Some mysterious force inside each organism is often presented as being at work, yet at the same time everything is stated to happen on a chance or fatalistic basis. Such a thought pattern is what sociologists call animistic.
But it is not only the scientists who make claims. The Bible also contains claims dating back thousands of years. Once again, the language is quite personal. But this time it refers to an actual person, not some blind force, or the organism that undergoes changes. What’s more, this person, God, talks things into being. This, of course, is just as hard to believe as the fatalistic view called evolution, and even more so if you’ve been brainwashed against it, for much of the problem isn’t scientific at all! Surprisingly, part of the problem lies with linguistics—the study of human speech. It is with one point from linguistics that I will commence this series of articles.
One of the first linguistic problems we find in Genesis 1 is the question of what is meant by the “days” of creation. Are we to understand “days” as literal days, or as poetic or metaphorical epochs? The best way to decide is to find out whether Genesis 1 is poetry, and therefore symbolic, or just narrative, and therefore factual history.
Genesis chapter 1 was written in the Hebrew language which is consistent in using one structure for narrative and quite a different one for poetry.
Contrary to what many people think it’s not impossible to know. Genesis chapter 1 was written in the Hebrew language which is consistent in using one structure for narrative and quite a different one for poetry. Linguists divide the world’s languages into groups according to the structure they use for their normal matter-of-fact statements, as opposed to questions, literary devices and so on. All languages have sentences, and so far no language has been discovered which doesn’t have them. Sentences have in them bits we call subjects (S), verbs (V) and objects (O). Not all sentences have all three, but they occur in all languages.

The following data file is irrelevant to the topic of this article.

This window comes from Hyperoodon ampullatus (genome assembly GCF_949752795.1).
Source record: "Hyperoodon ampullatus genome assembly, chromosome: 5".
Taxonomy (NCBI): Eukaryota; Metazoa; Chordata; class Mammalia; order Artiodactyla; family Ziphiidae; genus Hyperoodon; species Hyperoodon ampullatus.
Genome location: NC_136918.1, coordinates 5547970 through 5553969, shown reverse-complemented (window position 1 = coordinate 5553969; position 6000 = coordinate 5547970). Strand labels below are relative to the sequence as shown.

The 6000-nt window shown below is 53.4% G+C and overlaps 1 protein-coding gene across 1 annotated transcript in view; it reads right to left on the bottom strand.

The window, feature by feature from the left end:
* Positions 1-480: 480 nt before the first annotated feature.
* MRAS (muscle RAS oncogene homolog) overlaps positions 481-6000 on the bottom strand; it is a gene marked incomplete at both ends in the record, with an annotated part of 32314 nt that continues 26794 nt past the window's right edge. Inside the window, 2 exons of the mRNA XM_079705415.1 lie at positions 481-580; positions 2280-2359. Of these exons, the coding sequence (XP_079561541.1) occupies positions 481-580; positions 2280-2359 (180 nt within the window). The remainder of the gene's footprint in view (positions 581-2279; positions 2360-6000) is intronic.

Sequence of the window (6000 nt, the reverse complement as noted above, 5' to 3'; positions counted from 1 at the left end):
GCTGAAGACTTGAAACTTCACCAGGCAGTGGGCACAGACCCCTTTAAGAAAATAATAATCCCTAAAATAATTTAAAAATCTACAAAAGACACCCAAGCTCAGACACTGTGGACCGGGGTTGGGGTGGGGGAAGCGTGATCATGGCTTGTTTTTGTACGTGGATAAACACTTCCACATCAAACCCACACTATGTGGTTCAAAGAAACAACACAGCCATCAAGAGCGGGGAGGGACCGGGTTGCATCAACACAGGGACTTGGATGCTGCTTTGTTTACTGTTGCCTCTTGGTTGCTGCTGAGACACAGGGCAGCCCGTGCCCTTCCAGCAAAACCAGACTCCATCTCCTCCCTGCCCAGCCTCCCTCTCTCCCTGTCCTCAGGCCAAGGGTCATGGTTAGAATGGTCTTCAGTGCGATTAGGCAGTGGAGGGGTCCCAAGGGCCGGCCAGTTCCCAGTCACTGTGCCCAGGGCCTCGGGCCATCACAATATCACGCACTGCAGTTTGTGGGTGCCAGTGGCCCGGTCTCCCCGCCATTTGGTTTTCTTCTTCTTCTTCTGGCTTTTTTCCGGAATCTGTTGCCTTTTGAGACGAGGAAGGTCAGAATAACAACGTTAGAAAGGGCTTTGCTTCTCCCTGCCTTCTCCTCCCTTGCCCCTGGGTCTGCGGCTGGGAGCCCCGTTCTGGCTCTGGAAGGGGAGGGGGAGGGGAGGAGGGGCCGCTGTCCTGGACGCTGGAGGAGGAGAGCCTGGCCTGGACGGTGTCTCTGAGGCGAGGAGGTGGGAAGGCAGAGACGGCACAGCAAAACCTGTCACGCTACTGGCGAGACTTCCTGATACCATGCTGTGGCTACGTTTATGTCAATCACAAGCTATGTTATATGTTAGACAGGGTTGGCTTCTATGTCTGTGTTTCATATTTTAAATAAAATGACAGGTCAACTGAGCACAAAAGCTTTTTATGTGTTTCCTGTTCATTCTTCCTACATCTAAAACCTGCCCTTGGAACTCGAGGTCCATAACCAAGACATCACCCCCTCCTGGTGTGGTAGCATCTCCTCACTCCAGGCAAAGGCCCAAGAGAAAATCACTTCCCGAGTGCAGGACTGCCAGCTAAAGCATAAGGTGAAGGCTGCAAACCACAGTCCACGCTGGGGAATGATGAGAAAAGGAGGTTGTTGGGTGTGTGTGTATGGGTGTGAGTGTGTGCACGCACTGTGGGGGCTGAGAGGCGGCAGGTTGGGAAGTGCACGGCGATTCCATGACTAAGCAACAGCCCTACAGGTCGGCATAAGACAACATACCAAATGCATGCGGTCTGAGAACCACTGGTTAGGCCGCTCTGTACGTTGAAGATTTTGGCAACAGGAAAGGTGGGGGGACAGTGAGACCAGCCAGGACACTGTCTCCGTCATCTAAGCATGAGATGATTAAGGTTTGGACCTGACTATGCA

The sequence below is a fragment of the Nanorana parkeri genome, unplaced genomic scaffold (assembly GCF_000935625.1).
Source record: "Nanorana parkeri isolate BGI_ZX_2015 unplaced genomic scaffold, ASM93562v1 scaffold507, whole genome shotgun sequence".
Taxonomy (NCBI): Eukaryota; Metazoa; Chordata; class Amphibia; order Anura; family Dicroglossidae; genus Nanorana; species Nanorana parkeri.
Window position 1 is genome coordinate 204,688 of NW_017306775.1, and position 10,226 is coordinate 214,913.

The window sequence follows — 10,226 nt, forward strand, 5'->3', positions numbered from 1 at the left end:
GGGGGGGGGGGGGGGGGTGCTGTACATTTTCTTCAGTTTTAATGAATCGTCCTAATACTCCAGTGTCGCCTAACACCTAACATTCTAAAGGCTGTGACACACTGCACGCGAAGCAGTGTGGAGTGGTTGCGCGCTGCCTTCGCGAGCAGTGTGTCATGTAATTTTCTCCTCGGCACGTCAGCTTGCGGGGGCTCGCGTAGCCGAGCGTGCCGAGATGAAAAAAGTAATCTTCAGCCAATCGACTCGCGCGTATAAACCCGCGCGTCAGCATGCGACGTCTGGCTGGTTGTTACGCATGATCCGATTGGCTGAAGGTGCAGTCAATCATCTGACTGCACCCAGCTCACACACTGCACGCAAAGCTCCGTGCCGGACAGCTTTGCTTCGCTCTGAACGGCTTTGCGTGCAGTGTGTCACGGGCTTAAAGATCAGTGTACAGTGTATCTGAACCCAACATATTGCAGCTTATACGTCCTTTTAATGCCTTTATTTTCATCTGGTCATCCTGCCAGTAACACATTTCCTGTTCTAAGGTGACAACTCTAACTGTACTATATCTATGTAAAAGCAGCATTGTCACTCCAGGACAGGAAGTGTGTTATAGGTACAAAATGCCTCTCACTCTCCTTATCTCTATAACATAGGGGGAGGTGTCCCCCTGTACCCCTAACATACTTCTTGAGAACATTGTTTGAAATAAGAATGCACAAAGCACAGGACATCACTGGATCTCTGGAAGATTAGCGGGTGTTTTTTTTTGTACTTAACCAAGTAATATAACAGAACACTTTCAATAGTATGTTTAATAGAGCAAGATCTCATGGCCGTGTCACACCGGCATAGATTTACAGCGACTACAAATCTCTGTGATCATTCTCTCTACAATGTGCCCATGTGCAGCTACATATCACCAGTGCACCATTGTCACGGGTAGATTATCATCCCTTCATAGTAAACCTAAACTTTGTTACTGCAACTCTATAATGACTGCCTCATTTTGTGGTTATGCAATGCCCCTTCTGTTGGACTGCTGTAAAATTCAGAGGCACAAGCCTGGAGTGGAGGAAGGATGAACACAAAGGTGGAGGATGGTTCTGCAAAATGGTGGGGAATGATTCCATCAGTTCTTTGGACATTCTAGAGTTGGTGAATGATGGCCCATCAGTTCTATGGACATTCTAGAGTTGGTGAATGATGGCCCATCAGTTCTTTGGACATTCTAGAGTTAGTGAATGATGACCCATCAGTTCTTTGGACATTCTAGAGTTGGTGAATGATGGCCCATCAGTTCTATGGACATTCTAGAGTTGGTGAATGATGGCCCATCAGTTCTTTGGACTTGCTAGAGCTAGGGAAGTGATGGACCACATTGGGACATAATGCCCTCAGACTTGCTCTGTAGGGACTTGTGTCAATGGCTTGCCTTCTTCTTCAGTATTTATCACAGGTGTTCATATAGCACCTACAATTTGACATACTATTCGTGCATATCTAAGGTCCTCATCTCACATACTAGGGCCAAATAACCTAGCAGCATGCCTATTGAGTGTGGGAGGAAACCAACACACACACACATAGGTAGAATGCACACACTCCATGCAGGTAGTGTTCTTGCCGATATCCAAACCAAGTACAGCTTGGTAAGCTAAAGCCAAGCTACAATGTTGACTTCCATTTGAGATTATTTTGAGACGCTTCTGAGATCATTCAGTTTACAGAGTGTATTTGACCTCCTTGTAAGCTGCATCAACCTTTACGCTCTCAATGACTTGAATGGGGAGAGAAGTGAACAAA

Languages differ in the order in which these parts appear in basic sentences. English is called an SVO language, Hebrew is VSO, and Japanese is SOV. Let’s take a sentence like: “Our cat caught a mouse.” Ignoring the fact that this would be an extremely rare miracle for our cat, the sentence would appear in the three languages roughly as follows:
English—our cat (S) caught (V) a mouse (O)
Hebrew—caught (V) our cat (S) (a) mouse (O)
Japanese—our cat (S) (a) mouse (O) caught (V)
You can work out for yourself that “our cat” is subject, etc., and see why we call Hebrew a VSO language. To find out which is which you say “What was it (subject) did what (verb) to what (object)?”
But English doesn’t always put things in that order. If I rephrase my sentence as a question, we have roughly VSVO: “Did our cat catch a mouse?” In stylish writing, and poetry, and all those fancy things they do in literature, languages often change order. Hebrew poets, like David in the Psalms, used an SVO structure like English. In general then, if the Hebrew goes VSO it will be narrative, but if it is SVO it will be poetic. How does Genesis 1:1 go?